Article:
López represents St. Maarten in international Salsa Summit

López represents St. Maarten  in international Salsa Summit

López and the Bellasitas salsa team.



MIAMI, Florida--Jade López will be the first St. Maartener ever in the Global Salsa Summit in Miami, Florida. The St. Dominic High School graduate will compete in the global salsa and bachata championship in Miami from Monday to Sunday, January 17-23.

  López will be competing in the salsa, bachata and samba divisions with the Bellasitas dance team. She will also represent St. Maarten in bachata cabaret, salsa solo, salsa heats, bachata heats and cha-cha heats.

  López, clad in a green turtleneck sweater and grey sweatpants, spoke to The Daily Herald via Zoom during her lunch break from a long day of dancing. Sitting on a chair and surrounded by mirrors in her dance studio in Sweden, she spoke about her passion and the many leaps of faith – and dance steps – that led her to where she is today.

  She said she was born and raised in St. Maarten and graduated from St. Dominic High School in 2009. “My first dance experience was dancing soca at Carnival, so it was all about the waistline,” she explained.

  After high school, López left the island to study contemporary dance at the Fontys dance academy in Tilburg, the Netherlands. After a year, she received a scholarship for the Cambridge School of Visual and Performing Arts in the United Kingdom, where she studied contemporary dance, ballet, jazz and musical theatre.

  After graduating from Cambridge, the self-proclaimed “yoga fanatic” worked as a cruise ship performer for a year before quitting dance and traveling to India for yoga training. By chance, López ended up assisting in a sensual bachata class at a Latin congress because the teacher’s partner did not show up. It was her first time dancing sensual bachata, which is a combination of contemporary dance and bachata, and it made her realise how much she missed dancing.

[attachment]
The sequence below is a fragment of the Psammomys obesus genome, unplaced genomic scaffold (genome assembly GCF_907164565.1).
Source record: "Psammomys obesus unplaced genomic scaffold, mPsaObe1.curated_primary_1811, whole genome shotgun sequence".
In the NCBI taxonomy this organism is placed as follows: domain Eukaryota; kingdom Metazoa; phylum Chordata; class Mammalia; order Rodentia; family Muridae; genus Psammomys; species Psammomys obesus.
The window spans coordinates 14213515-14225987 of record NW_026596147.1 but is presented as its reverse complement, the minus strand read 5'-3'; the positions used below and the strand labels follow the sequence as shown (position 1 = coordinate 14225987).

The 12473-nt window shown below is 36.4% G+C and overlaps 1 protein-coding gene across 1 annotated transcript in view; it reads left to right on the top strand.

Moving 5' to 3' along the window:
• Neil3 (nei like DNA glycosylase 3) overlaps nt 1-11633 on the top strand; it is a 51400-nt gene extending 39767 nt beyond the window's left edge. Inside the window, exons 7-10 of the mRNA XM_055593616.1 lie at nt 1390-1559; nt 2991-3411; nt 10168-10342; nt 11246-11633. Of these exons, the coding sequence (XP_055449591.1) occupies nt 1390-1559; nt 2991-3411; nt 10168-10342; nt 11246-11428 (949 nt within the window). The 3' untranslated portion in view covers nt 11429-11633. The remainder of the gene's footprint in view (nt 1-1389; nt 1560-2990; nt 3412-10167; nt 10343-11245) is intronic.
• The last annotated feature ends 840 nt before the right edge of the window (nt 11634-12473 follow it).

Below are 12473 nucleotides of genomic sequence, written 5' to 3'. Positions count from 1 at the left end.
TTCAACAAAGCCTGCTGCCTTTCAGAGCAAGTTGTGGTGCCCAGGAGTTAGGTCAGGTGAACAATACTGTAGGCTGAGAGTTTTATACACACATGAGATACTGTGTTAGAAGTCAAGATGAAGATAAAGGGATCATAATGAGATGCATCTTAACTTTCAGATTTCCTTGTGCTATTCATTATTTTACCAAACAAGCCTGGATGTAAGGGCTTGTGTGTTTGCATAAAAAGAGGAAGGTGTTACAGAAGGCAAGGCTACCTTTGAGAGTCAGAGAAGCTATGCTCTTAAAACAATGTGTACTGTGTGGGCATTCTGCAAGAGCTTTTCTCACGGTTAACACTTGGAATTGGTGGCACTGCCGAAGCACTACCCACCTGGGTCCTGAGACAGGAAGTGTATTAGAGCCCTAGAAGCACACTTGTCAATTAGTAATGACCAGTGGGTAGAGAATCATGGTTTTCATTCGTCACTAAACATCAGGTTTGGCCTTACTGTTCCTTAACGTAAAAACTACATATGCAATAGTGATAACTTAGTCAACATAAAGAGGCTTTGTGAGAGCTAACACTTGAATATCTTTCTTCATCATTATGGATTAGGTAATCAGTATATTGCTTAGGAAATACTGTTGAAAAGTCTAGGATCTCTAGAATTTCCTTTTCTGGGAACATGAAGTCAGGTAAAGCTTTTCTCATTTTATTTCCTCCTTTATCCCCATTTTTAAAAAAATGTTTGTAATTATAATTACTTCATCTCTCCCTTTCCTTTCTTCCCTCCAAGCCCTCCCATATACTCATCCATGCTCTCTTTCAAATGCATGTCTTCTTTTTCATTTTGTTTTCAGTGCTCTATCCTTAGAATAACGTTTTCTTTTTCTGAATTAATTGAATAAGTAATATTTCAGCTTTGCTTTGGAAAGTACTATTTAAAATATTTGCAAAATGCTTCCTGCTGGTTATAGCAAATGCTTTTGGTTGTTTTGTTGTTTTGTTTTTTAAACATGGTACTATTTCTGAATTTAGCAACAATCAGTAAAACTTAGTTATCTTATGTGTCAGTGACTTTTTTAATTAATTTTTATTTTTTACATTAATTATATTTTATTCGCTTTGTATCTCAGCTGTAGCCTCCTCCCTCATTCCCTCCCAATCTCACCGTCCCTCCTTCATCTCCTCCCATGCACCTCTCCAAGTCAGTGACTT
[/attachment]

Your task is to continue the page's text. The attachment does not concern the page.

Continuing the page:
Although López never studied Latin dances, she was very familiar with salsa music because of her Latino father. “My father is Aruban, so I grew up dancing salsa with him. But it was more of an island salsa, so it was not technical – basically just stepping side-to-side,” she explained.

  After completing her yoga training, López moved to Australia. By chance, she saw that there would be a World Salsa Solo Competition there soon and figured she would try her luck: “I did not care where I placed, I just wanted to train and commit to something. I just wanted to see if salsa was for me.” With no expectations of winning, she came in first place and decided to get back into the dance scene – but this time she would focus on her father’s dance instead of the styles she had studied in Tilburg and Cambridge.

  After rekindling her passion for dance, López moved to New York City to dive into its bustling salsa scene. “I love salsa because of its history and because it is a lot more technical than bachata,” she said. López joined two well-known salsa teams, but then the COVID-19 pandemic hit and the once-bustling salsa scene died down because the studios and venues were forced to close.

  The disappointed dancer had an opportunity in the cosmetic industry in Sweden in September 2020. She decided to step away from salsa try her hand at tattooing eyebrows. But dance would find her again, just as it had in India.